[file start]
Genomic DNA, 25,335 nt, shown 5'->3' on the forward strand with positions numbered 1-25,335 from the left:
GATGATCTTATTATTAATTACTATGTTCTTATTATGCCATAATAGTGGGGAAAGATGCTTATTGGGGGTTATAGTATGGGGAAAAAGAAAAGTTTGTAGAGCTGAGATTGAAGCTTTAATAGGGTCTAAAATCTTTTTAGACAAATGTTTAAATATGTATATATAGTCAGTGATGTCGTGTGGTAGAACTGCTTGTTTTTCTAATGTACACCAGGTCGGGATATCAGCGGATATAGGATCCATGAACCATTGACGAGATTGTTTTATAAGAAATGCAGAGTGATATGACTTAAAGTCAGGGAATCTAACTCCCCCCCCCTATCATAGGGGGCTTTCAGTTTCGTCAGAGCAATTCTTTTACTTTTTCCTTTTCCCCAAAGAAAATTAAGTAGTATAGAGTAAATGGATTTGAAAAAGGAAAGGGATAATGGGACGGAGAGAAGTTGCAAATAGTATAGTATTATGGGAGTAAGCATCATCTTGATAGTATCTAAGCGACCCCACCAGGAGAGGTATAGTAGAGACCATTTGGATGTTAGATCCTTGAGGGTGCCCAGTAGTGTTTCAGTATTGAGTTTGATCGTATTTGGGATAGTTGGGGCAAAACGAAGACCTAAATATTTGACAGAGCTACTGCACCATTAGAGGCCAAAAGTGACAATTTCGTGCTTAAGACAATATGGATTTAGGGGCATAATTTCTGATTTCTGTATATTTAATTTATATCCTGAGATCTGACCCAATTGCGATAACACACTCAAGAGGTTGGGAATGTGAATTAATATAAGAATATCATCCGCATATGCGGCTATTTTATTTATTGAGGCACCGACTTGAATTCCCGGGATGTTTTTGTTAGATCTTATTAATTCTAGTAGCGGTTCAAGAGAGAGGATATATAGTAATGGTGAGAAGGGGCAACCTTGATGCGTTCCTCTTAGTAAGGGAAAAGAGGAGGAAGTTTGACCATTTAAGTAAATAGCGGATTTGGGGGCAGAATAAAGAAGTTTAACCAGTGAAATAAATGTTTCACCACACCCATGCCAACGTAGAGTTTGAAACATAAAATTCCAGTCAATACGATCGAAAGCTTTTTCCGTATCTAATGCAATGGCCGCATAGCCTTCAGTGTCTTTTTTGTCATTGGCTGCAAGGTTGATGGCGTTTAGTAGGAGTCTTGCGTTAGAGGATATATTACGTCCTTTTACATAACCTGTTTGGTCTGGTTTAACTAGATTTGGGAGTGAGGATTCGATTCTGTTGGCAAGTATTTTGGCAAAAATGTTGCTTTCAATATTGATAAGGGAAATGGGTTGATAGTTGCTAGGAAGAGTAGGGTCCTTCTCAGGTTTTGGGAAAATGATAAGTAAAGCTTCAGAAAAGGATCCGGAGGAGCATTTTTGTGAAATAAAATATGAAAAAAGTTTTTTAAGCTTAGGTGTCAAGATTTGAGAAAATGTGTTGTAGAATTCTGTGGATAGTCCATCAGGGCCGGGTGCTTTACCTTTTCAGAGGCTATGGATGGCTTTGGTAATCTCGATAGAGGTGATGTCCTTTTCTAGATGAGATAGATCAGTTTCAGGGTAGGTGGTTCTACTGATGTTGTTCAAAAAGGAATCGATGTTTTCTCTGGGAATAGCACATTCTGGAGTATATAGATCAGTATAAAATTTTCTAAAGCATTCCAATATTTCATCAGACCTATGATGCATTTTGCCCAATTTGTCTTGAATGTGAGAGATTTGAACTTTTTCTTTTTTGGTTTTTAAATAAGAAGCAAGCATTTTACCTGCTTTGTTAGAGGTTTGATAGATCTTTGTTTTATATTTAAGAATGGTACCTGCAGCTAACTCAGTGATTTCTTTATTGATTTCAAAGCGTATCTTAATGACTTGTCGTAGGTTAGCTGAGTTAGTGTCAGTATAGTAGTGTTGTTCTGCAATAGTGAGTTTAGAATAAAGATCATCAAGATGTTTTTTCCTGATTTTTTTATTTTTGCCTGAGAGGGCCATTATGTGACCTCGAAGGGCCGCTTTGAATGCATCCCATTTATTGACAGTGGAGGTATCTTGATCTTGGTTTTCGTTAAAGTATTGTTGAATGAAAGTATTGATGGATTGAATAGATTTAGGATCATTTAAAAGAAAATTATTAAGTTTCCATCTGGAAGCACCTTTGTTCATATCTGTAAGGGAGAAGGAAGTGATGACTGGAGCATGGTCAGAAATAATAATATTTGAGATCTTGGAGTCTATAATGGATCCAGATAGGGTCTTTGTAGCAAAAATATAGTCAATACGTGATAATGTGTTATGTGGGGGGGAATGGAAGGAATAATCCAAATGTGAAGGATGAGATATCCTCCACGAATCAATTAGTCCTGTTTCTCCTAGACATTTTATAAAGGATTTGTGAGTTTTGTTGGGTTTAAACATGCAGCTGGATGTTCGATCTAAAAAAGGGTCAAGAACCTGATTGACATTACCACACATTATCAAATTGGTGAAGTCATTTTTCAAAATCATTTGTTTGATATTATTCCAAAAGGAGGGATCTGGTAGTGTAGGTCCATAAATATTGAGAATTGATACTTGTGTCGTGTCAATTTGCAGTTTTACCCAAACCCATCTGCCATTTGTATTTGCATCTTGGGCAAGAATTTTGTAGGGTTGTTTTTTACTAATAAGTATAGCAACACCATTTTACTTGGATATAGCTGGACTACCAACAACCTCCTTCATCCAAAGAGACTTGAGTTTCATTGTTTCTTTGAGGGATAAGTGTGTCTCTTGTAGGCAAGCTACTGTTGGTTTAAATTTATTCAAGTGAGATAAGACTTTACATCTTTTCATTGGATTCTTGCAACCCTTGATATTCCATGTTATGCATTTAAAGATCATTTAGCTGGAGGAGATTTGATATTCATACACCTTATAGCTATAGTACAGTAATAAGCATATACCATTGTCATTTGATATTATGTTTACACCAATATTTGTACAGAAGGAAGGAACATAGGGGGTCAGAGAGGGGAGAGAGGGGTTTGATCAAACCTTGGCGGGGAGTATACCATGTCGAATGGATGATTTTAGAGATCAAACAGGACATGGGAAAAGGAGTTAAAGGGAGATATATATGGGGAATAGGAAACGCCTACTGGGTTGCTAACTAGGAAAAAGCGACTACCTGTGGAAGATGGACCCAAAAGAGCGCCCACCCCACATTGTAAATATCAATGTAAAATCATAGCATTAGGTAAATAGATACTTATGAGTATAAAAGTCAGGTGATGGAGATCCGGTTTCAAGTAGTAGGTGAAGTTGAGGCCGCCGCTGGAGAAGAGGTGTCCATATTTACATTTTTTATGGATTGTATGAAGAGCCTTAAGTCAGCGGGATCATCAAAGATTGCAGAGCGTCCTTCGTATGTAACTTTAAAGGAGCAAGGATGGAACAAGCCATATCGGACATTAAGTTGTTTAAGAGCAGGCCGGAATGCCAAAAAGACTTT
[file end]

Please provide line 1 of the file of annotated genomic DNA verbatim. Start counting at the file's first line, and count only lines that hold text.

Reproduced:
Genomic DNA, 25,335 nt, shown 5'->3' on the forward strand with positions numbered 1-25,335 from the left: